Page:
History Of Nigeria Health Insurance

In 1962, the first attempt to build a healthcare system in Nigeria was made when the federal Minister at that time, presented a bill in parliament for its enactment in the Lagos area. Unfortunately, there was stiff resistance from the Nigerian Medical Association when the idea was brought forward. In 1988, the then health minister commissioned a committee that recommended the template for the present day National health insurance scheme (NHIS).

As a result of administrative clumsiness, the law that established the scheme was signed in May, 1999 but it became operational in 2005. The period in-between signing of the law and the scheme becoming operational took a very long time, thus providing the private sector with an opportunity to build private health insurance. After the official launch of the health scheme in June 2005, it was given a presidential mandate which was supposed to ensure a universal coverage of all Nigerians by 2015 via the social health insurance. Up-to-date, there is a drastic improvement as compared to when the scheme was flagged off in 2005 with a national coverage of 3% of the total Nigerian population.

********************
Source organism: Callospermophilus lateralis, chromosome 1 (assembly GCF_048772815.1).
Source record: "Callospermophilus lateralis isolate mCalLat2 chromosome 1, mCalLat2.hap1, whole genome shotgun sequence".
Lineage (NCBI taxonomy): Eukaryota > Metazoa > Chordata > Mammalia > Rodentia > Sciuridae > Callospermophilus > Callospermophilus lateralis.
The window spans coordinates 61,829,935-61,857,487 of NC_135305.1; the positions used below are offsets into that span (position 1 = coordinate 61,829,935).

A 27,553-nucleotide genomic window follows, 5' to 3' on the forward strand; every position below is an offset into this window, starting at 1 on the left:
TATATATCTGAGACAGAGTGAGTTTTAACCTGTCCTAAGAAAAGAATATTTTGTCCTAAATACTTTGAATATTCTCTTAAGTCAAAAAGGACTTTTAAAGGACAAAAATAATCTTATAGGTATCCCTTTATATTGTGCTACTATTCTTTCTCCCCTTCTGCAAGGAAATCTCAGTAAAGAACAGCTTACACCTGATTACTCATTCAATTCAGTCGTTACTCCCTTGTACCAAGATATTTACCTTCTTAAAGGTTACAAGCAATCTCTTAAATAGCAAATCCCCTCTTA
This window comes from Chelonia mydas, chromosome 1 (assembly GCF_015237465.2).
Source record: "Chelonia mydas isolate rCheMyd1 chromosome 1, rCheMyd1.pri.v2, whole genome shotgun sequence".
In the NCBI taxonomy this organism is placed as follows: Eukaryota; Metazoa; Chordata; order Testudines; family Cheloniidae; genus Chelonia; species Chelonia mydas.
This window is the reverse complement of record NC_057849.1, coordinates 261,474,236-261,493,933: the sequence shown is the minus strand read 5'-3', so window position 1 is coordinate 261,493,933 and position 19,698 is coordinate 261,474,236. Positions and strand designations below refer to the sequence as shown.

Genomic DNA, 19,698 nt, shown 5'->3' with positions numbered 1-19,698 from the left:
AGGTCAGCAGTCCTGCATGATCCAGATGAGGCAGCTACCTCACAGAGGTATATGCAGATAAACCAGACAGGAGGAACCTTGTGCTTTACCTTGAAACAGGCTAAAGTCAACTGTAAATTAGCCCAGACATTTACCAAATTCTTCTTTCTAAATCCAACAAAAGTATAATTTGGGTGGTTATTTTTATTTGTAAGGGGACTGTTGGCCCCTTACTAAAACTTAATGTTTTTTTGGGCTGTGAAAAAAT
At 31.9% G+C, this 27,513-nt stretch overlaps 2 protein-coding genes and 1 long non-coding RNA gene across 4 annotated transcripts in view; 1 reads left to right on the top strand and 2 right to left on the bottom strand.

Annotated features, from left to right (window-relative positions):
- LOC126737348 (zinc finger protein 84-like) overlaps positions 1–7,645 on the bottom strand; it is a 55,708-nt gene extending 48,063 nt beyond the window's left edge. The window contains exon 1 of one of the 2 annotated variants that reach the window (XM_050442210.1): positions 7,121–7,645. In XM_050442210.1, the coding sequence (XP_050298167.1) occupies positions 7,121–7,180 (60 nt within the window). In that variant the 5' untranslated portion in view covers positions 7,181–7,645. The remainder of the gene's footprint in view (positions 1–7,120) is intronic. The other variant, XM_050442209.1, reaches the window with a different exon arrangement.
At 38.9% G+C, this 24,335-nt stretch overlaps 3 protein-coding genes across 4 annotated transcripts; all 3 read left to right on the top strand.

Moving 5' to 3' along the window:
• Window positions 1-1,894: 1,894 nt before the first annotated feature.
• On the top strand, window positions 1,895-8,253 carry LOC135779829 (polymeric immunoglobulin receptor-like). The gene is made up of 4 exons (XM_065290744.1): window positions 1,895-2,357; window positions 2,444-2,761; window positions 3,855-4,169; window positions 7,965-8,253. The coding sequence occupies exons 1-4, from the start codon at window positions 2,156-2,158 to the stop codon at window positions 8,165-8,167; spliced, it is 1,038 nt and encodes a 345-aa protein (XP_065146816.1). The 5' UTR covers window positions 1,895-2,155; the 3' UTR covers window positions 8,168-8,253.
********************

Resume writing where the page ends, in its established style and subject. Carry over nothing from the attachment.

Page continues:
Unlike the growth of health insurance in Ghana and South Africa, Nigeria has had many challenges in the health insurance sector. The Nigerian health insurance is mainly focused in cities and major towns alone with the rural areas being left out. This has in turn left out many people who may require these services but lack the necessary awareness and education to get a health care insurance for themselves and their families. Health insurance in Nigeria is overseen by the federal government of Nigeria which has a role to check on University teaching hospitals, while the state government is responsible for all general hospitals and for the local government, its responsibility are the dispensaries. There is also free healthcare for the Nigerian citizens funded by the government; government employees are given a special health care scheme while the private sectors signs contracts with private insurance companies to provide health cover to its employees. The Nigerian government is now partnering with international bodies such as WHO and World Bank in order to improve the healthcare network in the most populous African nation.

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